King in 2007
|Born||Kenneth George King
6 December 1944
|Alma mater||University of Cambridge|
|Occupation||Record producer, impresario, singer, songwriter, film maker|
|Known for||Discovery of Genesis, Bay City Rollers, 10CC,The Rocky Horror Show|
|Notable work(s)||(As singer, songwriter, or both): "Everyone's Gone to the Moon" (1965), "It's Good News Week" (1965), "Johnny Reggae" (1971), "Sugar, Sugar" (1971), "The Sun Has Got His Hat On" (1971), "Lazybones" (1971), "Loop di Love" (1972), "Una Paloma Blanca" (1975), "It Only Takes a Minute" (1976), "Gloria" (1979).|
|Parents||Jimmy King (died June 1954) and Ailsa (died 24 August 2007)|
|Relatives||Jamie and Andy (brothers)|
|Awards||British Phonographic Industry Man of the Year, 1997|
Jonathan King (born Kenneth George King; 6 December 1944) is an English singer, songwriter, impresario, record producer and film maker. His films are Vile Pervert: The Musical, Me Me Me (film) and The Pink Marble Egg. He is also the author of three novels, Bible Two (1982), The Booker Prize Winner (1997), and Beware the Monkey Man (2010 - he used the pen-name Rex Kenny), and an autobiography, 65 My Life So Far (2009). In December 2012 he published Three Months - A Diary.
King first came to prominence as an undergraduate, at the University of Cambridge in 1965, when he wrote and sang "Everyone's Gone to the Moon," an international best seller. He went on to become a media entrepreneur, discovering and producing material for a number of artists, including Genesis, whom he signed up in 1967, giving them their name and producing their first album, From Genesis to Revelation. He ran Decca Records twice and created his own record label, UK Records, reported as the most successful independent label in the business, and worked with 10cc and the Bay City Rollers.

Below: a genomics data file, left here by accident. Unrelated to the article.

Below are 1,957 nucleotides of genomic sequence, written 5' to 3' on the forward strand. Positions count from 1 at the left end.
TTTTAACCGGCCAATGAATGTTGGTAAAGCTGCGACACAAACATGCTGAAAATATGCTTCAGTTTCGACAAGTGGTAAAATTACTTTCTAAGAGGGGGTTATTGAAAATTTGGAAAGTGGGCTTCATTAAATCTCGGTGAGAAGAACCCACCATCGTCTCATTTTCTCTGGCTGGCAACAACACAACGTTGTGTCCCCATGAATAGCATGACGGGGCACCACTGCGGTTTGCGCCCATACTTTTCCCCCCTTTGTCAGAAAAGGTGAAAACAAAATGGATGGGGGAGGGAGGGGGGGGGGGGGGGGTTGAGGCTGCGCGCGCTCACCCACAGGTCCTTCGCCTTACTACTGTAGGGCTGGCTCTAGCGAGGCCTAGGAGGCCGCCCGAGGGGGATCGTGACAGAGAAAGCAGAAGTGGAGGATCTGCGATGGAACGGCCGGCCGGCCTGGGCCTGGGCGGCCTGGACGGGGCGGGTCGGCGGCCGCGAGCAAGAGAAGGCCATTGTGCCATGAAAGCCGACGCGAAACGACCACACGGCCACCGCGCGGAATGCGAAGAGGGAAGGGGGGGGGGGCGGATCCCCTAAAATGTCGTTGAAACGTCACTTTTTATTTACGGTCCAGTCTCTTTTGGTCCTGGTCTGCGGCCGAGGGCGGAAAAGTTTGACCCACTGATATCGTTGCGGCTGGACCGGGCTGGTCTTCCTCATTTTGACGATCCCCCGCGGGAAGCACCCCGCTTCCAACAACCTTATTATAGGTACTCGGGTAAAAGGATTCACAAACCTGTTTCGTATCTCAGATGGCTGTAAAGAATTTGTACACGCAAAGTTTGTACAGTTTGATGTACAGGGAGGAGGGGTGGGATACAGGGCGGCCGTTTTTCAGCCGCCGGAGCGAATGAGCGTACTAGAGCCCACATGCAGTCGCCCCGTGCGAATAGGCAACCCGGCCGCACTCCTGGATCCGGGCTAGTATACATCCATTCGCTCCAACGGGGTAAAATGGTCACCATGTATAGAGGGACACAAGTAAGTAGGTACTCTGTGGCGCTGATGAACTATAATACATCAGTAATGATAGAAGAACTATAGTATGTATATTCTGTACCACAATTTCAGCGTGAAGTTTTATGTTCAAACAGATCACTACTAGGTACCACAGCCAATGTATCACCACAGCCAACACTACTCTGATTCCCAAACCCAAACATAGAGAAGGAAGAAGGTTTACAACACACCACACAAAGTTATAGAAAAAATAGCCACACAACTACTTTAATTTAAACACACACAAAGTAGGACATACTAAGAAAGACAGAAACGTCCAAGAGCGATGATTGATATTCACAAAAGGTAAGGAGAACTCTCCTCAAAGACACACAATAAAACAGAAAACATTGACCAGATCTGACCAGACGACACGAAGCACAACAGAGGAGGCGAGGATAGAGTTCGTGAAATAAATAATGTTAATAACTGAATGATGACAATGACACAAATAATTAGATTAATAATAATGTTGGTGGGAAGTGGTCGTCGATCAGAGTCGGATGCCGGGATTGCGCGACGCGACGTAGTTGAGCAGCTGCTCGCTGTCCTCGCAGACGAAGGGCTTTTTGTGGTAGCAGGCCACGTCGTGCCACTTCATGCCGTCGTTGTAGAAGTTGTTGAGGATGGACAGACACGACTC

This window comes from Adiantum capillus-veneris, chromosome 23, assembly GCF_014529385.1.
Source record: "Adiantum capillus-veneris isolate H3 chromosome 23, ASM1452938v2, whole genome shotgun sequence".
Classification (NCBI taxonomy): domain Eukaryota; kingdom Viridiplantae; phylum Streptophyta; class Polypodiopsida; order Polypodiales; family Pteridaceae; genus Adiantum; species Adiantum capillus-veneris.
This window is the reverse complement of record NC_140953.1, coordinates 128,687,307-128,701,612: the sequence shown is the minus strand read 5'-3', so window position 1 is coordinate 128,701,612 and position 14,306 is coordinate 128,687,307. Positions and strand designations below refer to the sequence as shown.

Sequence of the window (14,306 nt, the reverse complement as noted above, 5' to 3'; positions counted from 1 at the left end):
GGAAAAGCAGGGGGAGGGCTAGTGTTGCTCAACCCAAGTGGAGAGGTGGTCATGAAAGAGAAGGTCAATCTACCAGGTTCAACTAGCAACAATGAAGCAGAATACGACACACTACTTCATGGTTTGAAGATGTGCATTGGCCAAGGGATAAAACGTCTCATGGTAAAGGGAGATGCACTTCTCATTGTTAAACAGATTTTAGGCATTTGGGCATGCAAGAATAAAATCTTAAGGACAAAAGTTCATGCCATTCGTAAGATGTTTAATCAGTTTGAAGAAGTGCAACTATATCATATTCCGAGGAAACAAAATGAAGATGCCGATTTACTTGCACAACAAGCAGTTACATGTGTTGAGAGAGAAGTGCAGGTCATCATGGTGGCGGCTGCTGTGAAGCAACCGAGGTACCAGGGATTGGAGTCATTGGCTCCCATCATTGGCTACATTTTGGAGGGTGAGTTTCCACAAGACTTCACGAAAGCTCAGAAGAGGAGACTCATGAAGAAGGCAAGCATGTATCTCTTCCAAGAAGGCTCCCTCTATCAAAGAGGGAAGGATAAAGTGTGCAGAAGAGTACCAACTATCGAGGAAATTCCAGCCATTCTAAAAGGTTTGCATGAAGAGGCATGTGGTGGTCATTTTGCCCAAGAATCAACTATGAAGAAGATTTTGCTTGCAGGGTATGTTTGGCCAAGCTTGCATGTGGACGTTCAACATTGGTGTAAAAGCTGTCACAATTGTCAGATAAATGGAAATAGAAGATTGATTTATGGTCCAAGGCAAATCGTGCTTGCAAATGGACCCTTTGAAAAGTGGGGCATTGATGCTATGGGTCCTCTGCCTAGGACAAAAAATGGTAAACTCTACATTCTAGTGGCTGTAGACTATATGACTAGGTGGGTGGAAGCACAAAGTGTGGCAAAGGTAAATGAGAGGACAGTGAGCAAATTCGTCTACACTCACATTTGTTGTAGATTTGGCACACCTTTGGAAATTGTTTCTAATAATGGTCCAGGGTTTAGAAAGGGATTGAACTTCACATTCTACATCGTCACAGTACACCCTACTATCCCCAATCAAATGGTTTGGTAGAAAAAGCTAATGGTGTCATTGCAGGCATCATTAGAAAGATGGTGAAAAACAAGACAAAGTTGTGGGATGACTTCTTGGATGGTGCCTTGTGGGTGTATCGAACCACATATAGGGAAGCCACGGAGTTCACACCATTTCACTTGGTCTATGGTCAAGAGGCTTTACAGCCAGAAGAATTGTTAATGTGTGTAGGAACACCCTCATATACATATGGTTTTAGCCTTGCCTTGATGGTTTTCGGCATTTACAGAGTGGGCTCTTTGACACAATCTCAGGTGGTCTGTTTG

He also became known for a string of 1970s hits, such as "Paloma Blanca", "It Only Takes A Minute", "Johnny Reggae", "Lick A Smurp For Christmas (All Fall Down)", "Loop di Love" and "Sugar Sugar". Billboard reported in September 1972 that he had produced ten of the Top 30 singles in the UK in the previous 12 months. Rod Liddle described him in 2010 as "truly talented and fabulously cynical, someone who could storm the pop charts at will, under a hundred different disguises ...".
King was convicted and sentenced to seven years in prison in 2001 for the sexual assault of five teenage boys between 1983 and 1989. He was released in 2005, having served three and a half years of his sentence. He continues to protest his innocence.
Early life and education